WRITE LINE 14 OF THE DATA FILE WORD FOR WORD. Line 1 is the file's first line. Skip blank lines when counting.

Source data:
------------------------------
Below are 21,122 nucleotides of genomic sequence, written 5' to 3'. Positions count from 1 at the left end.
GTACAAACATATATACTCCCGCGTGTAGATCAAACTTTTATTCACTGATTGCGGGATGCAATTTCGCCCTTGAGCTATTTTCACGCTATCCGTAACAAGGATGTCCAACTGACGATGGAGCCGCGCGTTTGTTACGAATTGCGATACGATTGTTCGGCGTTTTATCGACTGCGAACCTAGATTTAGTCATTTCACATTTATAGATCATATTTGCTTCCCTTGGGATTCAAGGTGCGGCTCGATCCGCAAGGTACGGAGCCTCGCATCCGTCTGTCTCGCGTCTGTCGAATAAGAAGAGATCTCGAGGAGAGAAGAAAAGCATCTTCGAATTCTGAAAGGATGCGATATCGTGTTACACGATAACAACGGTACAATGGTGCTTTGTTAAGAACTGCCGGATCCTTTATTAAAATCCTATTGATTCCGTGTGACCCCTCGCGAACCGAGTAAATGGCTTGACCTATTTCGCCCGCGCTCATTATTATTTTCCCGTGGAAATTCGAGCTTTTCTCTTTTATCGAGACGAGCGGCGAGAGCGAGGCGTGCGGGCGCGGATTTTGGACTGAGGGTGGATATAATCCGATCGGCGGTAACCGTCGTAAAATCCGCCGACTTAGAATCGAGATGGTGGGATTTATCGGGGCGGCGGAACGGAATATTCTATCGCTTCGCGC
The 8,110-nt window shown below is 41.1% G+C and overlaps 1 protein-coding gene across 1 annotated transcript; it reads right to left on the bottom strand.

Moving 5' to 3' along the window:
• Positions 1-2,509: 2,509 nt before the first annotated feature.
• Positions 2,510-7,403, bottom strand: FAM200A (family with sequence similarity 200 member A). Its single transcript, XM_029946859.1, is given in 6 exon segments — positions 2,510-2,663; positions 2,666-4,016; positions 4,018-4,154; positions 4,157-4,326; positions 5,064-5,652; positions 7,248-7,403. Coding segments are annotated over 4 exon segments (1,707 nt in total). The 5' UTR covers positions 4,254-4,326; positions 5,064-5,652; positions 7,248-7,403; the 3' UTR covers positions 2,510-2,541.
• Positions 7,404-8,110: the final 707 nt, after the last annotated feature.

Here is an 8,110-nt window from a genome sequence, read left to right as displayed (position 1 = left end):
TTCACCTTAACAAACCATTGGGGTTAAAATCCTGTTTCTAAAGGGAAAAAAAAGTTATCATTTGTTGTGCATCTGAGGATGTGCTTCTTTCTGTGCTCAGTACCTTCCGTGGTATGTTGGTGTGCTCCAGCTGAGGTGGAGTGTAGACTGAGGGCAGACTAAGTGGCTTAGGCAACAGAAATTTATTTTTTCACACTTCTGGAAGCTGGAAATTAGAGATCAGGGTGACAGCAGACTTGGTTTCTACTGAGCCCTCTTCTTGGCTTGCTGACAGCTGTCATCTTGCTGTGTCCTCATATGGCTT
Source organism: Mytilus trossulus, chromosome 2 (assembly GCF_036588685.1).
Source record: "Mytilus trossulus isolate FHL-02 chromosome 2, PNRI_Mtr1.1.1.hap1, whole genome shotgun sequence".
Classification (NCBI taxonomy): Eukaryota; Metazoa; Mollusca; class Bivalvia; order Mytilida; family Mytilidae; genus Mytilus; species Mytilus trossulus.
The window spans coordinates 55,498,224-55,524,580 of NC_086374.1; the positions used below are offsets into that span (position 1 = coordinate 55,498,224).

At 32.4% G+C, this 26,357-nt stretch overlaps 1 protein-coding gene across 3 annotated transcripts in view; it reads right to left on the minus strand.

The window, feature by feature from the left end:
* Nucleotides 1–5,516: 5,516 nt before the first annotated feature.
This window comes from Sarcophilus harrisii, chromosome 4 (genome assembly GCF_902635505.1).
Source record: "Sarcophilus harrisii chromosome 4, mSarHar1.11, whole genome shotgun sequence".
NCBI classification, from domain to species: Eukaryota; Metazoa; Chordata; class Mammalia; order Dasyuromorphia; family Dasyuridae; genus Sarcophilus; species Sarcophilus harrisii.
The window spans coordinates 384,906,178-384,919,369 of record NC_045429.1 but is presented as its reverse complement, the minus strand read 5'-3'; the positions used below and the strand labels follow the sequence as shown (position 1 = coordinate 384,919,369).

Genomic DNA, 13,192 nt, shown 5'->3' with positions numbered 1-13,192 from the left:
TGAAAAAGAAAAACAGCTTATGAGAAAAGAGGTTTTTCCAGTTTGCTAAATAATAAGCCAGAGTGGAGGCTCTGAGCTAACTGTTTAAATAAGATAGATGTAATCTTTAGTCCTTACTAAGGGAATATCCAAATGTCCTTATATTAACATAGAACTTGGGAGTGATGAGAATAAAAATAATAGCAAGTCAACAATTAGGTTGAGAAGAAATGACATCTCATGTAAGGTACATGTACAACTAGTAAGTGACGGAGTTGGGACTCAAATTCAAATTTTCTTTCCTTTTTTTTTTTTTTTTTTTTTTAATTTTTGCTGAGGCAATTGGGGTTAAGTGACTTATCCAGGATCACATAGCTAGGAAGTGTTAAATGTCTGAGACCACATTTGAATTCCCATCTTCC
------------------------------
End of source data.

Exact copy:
At 32.4% G+C, this 26,357-nt stretch overlaps 1 protein-coding gene across 3 annotated transcripts in view; it reads right to left on the minus strand.